Okay, so, of course, The Daily Mail can be great fun (I love the heart-warming animal stories). It has a house style and invites only the kinds of features that sit well with the rest of its content. It has every right to demand whatever it likes of its contributors and to write whatever attention-grabbing headlines it desires. The depressing thing is that everyone involved in the features process on The Mail, and most of the other papers, from the commissioners to the writers, finds it ridiculous. Everyone knows it’s (largely misogynistic) bollocks, but as long as you don’t say so directly in the office or on the phone, you can still thrive. The editors are apologetic, the writers a bit cowed. We all of us get together and produce a piece, a product, that none of us really wants to read, that none of us, if we’re honest, would dream of reading.
It’s a perfect piece of Soviet satire. Danil Kharms couldn’t have made it up. We all toil over something we know is meaningless but we are all to afraid to admit that it’s meaningless in case we get carted off to Siberia (or, in this case, get consigned to writing for free on the internet. Ha! That is a Russian laugh, ie. a bleak sort of despairing noise, a mockery of actual amusement).
A friend of mine, a beautiful, intelligent woman, became a section editor on a Murdoch paper a few years ago. ‘I’m on the Tits Section,’ she said, knowing I would understand. Actually, I made up the section name myself years earlier when I seemed to write about little else, and there’s not even much of them to write about, God knows. She meant, clearly, that her pages of the paper would be full of blandly confessional stuff about how women can make themselves more attractive to men, better mothers and bigger consumers of the products these pages are actually put together to advertise.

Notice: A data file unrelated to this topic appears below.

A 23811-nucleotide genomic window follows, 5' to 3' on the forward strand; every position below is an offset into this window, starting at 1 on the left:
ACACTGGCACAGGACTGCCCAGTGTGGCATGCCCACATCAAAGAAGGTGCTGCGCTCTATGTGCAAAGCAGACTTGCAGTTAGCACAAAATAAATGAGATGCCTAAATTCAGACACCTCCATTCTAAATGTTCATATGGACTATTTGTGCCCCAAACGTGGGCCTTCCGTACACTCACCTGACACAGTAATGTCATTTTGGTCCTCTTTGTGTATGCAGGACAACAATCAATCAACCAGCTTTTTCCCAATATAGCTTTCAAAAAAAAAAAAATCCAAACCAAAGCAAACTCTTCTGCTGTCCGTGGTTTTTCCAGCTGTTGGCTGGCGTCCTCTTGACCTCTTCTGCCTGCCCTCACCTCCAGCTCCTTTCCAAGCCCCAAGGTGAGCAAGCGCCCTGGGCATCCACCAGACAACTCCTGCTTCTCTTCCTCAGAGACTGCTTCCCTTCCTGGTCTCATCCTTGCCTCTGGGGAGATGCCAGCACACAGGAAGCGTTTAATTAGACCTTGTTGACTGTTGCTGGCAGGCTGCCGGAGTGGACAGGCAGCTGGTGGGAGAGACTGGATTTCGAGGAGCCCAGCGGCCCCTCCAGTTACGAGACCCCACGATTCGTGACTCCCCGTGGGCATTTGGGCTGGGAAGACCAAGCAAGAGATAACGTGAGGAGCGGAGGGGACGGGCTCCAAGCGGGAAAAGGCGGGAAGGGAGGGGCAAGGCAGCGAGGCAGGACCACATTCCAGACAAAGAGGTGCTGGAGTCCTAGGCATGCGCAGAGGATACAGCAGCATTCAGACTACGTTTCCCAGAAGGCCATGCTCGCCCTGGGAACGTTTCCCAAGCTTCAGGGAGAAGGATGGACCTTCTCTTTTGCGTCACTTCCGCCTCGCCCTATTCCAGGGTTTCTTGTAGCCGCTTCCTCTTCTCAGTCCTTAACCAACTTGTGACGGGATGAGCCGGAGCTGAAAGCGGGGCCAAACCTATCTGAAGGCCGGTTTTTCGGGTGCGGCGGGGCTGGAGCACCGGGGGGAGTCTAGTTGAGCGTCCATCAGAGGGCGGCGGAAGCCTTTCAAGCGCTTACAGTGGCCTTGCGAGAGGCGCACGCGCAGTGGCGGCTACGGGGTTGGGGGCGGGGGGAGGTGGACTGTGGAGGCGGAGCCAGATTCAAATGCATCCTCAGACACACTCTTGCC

Someone on the Telegraph said to me recently; ‘We’d love to change that section completely but the advertisers won’t let us.’ Straightforward enough. Almost everyone who has ever commissioned me to write a feature has rolled their eyes and said; ‘Well, you know what The Times/The Mail/The Telegraph/The Guardian is like.’ What they mean is that they’d like to produce better journalism, but they are Mailifying in order to chase sales. That is, they are going for the lowest common denominator, spelling out the complexity of human existence, particularly female existence, in garish, infantalising colour. There is a simpler world where women suffer but have long hair and satin shoes. Maybe, the reader thinks, I am a bit like them…Maybe my difficult life is simpler than I think…